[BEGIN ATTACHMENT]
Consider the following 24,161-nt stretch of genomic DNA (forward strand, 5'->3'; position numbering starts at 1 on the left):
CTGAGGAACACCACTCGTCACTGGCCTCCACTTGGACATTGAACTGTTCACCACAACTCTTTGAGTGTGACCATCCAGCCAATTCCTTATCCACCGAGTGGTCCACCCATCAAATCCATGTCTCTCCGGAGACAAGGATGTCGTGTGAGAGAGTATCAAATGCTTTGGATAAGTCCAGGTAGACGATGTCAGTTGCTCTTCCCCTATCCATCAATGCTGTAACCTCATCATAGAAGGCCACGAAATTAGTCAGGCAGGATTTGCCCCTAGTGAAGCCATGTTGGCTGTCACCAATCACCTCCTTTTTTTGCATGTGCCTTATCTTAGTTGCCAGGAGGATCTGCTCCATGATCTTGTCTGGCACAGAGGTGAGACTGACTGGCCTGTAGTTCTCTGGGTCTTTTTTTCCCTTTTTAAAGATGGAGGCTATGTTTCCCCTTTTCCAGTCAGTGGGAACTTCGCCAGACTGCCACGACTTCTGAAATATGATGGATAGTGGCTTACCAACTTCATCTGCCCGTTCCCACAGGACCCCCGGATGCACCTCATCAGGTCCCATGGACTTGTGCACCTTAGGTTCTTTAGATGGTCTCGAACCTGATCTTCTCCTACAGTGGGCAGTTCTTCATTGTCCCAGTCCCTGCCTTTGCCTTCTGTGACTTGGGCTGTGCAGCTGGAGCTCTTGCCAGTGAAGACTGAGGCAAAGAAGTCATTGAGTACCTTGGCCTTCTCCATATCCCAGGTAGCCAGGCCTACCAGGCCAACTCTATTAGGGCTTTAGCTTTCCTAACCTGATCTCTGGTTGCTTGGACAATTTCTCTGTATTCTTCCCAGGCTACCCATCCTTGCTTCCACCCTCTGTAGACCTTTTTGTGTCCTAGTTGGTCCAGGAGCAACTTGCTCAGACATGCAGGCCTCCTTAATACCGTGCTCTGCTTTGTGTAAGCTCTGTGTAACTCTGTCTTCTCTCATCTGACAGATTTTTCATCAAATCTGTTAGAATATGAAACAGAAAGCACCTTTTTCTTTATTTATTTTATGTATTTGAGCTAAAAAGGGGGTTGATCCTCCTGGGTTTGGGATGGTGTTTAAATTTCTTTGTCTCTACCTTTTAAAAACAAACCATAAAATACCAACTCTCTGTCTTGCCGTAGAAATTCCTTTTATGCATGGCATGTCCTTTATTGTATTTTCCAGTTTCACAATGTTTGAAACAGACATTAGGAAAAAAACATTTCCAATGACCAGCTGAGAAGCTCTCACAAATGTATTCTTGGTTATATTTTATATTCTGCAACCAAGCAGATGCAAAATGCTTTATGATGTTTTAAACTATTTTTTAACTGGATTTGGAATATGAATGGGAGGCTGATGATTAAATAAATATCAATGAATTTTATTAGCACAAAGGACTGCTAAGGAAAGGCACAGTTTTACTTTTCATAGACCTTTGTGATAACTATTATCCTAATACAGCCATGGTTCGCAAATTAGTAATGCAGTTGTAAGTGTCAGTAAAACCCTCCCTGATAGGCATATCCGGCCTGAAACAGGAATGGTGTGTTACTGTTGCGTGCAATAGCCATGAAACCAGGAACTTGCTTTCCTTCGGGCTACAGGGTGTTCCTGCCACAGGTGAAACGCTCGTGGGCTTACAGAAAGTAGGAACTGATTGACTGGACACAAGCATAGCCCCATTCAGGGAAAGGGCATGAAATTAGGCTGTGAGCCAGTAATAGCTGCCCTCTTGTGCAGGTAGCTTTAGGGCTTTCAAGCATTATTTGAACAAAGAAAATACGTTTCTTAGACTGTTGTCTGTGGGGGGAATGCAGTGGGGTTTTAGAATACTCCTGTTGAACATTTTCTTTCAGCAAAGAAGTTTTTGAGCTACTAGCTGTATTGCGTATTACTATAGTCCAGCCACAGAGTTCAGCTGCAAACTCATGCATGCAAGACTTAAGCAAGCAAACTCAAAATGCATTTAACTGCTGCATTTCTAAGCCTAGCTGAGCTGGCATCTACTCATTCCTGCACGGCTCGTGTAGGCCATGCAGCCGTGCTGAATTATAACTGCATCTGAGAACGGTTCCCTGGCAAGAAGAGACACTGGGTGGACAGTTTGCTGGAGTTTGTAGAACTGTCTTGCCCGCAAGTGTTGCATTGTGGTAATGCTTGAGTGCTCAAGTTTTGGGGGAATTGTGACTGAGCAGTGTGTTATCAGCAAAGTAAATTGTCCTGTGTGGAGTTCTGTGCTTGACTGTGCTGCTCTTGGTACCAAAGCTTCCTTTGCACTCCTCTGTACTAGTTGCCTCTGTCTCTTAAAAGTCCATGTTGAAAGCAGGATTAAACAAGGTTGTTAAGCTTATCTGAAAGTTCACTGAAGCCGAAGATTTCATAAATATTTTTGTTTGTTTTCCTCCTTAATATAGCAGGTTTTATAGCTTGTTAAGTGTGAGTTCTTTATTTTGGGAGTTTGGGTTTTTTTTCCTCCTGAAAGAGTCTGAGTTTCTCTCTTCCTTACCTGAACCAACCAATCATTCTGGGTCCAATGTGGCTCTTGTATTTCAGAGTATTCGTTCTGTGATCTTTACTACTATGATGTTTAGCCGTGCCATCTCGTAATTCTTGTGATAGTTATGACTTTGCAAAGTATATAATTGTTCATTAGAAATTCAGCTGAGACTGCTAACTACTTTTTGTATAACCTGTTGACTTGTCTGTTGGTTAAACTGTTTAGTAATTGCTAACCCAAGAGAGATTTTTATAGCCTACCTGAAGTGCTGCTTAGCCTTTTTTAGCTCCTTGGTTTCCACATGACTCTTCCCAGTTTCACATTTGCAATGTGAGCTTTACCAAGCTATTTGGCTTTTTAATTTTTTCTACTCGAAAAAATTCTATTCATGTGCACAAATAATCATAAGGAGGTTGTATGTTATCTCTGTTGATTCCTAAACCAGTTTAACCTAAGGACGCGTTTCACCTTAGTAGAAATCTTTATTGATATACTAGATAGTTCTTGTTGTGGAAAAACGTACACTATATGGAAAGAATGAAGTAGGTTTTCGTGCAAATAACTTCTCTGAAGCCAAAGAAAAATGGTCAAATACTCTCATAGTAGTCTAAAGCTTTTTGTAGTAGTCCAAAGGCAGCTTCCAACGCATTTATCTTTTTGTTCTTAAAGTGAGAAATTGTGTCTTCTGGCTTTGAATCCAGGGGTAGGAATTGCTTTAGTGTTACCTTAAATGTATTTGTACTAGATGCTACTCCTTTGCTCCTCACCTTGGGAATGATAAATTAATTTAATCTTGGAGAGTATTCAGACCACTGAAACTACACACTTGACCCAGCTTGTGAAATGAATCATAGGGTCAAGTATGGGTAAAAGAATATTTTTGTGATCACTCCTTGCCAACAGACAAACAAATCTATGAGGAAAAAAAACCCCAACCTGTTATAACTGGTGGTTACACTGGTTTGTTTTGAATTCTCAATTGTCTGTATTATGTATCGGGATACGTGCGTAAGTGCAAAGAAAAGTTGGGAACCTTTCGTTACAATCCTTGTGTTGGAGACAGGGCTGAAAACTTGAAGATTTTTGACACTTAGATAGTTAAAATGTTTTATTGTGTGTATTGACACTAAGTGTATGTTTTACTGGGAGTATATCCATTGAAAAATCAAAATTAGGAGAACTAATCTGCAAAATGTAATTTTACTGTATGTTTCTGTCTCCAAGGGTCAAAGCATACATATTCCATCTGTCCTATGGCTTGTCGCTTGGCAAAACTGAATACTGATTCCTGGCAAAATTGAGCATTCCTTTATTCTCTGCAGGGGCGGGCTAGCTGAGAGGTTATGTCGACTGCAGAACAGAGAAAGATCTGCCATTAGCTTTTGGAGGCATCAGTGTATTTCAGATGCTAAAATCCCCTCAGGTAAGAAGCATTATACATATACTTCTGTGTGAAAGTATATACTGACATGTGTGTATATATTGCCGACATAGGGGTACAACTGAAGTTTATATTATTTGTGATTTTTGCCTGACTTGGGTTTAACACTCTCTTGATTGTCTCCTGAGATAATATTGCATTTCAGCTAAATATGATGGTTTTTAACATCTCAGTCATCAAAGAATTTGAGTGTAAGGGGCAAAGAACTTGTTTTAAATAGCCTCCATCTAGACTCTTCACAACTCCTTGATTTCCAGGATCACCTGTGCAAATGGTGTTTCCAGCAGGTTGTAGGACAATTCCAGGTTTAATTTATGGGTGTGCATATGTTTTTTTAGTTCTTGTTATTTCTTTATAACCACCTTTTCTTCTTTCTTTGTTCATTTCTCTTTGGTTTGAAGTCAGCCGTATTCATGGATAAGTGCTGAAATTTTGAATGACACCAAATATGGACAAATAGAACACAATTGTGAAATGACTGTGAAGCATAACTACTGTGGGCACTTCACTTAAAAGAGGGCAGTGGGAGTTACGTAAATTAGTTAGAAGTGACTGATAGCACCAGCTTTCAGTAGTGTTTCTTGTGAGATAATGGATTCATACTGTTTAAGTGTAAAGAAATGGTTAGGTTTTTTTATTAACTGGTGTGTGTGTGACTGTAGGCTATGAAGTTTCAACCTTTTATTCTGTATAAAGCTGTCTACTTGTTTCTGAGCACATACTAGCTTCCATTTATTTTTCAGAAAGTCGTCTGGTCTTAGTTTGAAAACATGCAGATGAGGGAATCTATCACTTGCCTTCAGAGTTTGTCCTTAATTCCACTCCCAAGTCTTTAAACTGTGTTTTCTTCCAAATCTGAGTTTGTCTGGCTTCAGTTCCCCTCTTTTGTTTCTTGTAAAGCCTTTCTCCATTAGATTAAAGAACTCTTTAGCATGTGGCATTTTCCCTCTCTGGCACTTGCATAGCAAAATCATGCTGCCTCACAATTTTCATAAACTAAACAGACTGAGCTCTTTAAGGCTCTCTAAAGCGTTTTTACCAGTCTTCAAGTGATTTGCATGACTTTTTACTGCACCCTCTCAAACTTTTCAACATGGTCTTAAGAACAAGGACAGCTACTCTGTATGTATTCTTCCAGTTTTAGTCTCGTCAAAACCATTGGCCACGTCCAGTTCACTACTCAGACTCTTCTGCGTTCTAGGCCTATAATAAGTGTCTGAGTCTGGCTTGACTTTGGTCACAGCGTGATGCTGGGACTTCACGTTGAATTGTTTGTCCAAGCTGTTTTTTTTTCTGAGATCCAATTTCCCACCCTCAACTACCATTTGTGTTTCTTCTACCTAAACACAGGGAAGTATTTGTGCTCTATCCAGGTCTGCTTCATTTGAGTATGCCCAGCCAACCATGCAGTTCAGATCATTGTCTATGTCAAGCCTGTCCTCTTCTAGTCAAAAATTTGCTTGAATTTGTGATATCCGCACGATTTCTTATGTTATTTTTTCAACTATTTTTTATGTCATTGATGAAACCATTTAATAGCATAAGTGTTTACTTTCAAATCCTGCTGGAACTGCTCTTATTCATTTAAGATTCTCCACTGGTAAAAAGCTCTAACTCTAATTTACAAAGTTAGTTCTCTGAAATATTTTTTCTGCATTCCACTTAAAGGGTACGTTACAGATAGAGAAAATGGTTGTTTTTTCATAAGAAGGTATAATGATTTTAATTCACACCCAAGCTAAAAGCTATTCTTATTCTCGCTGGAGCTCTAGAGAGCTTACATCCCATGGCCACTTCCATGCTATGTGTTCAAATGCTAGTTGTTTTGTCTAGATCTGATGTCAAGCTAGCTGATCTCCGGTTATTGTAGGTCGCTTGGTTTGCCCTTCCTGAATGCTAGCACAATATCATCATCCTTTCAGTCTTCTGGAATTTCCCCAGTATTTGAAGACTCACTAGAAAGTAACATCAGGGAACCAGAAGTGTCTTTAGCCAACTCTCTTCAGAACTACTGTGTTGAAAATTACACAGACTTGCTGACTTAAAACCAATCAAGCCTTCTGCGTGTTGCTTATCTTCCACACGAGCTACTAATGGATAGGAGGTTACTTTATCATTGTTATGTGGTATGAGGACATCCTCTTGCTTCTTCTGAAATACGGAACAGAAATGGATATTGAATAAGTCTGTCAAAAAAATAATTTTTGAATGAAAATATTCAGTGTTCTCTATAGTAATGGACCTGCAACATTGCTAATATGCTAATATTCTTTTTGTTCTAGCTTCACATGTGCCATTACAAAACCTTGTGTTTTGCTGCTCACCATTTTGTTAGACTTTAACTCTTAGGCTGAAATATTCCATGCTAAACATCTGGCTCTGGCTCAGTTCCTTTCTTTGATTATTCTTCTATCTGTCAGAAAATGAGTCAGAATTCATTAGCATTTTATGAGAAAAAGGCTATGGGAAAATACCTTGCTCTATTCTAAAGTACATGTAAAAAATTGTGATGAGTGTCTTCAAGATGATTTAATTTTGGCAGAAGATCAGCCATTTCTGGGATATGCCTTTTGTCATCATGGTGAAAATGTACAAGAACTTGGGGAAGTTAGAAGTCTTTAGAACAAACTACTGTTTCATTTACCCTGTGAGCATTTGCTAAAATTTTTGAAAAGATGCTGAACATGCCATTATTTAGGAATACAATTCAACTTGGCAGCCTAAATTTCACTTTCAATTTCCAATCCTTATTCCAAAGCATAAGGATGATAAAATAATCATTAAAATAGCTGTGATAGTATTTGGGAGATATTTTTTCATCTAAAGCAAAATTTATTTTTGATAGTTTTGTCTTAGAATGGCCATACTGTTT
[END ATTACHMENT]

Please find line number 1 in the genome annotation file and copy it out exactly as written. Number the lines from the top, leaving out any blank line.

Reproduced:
Consider the following 24,161-nt stretch of genomic DNA (forward strand, 5'->3'; position numbering starts at 1 on the left):